Kirkheaton Workhouse. — Workhouse accommodation for 50 inmates ; workhouse erected, unknown ; land, none. This old dilapidated building has none of the requisites of a workhouse. Ventilation, in the proper sense, does not exist. At the present time the house contains — Men, 2 ; boys, 16 ; women, 6 ; girls, 21 ; infants, 2 ; total, 47. They are under the sole charge of a matron. The only classification is an imperfect separation of the sexes. The 16 boys and two men occupy eight beds in two small rooms, The women, girls and infants, 29 in number, occupy 13 beds in another part of the house. Two of the elder girls are affected by “incontinence of urine ;” they are placed to sleep together in the same bed ; it was in a very improper state. Three of the boys are in the habit of “wetting the beds ;” they are placed to sleep in the same bed ; it was in an abominable condition ; the urine had not only saturated the bedding, and the boards beneath the bed, but had found its way through the floor into the room below. The children, when not at school, are under pauper superintendence. In the dayroom (with the boys) is an old man, who is imbecile, utterly deaf, and when excited is violent and outrageous. The boys sometimes tease him ; he then “swears” at, and, in his passion, strikes them. He sleeps in the same room with the boys at night. The Guardians have been advised to remove this man for fear of the consequences. They have not done so however. The girls associate with the women day and night. One of the women is the mother of a bastard child. No diet has been sanctioned by the Poor-Law Board for the inmates of this workhouse. Its “domestic offices” are, as may be supposed, of very humble character. The copper in which the foul linen is boiled is used also for cooking the food of the inmates.

Golcar Workhouse. — Workhouse accommodation for 22 inmates ; workhouse erected, unknown ; land, 26a. 2r. 35p. This workhouse consists of two old cottages. There are no yards or divisions of any kind further than that one cottage is occupied by men and the other by women. The building is wholly unfit for a workhouse. The men sleep together, two in the same bed. At times as many as 14 men sleep in one small room containing seven beds only. At present there are seven women and five children occupying four beds in one small room. This room is also the “lying-in-ward,’’ and confinements take place in this room, although occupied at night by the number above mentioned. Some of the inmates are allowed to wear their own clothes. The kitchen and washhouse is a small shed or “lean-to.” The “puddings” are boiled in the same copper as the foul linen is boiled and washed in. Prayers are read of a morning by the matron. Latterly prayers have not been read in an evening, as the old woman to whom the evening duty is deputed “has a bad cold.” No dietary has been prescribed for the inmates of j this house. The food, which, as far as I could ascertain, was good in kind, and sufficient in quantity, is not weighed out to the inmates after it is dressed ; by long habit the matron is able to apportion the rations pretty evenly between those who consume them. It is right to add that the women and children are particularly clean ; the children seemed healthy. The house and the bedding were clean, and the inmates seemed to be contented, and perfectly satisfied with the condition in which I found them.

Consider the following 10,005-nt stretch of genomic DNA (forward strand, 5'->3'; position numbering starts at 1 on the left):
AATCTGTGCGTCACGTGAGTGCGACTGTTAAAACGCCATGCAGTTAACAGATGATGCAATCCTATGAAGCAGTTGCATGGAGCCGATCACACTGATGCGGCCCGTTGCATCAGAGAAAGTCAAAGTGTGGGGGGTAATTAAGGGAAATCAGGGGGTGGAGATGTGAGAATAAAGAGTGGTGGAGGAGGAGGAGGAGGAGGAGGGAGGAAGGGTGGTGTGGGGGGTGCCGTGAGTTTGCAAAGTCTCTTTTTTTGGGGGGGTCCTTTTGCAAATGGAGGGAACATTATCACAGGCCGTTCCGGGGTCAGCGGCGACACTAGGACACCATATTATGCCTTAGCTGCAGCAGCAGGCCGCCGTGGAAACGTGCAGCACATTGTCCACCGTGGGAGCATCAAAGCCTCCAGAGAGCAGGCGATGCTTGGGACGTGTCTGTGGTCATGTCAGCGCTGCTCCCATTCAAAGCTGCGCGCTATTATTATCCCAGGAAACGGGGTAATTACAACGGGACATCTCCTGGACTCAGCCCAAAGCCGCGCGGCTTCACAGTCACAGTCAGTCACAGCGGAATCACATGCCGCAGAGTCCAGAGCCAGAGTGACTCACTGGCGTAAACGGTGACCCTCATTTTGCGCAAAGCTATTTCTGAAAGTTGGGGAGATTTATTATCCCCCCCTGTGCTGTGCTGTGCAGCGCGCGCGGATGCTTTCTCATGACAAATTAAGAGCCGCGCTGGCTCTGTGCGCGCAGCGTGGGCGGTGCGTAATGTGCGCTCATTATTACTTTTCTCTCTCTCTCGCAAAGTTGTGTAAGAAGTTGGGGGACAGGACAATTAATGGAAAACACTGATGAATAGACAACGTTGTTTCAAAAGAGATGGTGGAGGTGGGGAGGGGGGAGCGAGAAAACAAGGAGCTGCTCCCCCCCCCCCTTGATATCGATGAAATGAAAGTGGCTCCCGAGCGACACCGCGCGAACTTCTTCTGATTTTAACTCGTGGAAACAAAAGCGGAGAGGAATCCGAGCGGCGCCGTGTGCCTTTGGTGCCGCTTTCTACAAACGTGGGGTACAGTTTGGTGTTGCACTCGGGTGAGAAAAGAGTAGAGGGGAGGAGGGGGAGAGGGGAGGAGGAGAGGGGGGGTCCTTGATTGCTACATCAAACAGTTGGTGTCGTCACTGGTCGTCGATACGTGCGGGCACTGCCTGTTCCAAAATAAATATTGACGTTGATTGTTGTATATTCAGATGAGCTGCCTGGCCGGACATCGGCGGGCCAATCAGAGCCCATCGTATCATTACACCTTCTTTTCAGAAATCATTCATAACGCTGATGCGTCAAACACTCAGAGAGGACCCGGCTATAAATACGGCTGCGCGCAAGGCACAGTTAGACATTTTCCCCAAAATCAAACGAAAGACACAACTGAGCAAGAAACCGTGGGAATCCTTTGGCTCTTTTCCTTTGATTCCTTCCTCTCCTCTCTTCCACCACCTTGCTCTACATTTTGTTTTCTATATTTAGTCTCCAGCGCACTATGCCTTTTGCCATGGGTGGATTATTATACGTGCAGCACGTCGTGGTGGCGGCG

Huddersfield Chronicle (29/Feb/1868) - Huddersfield Union: The Poor-Law Inspector's Reports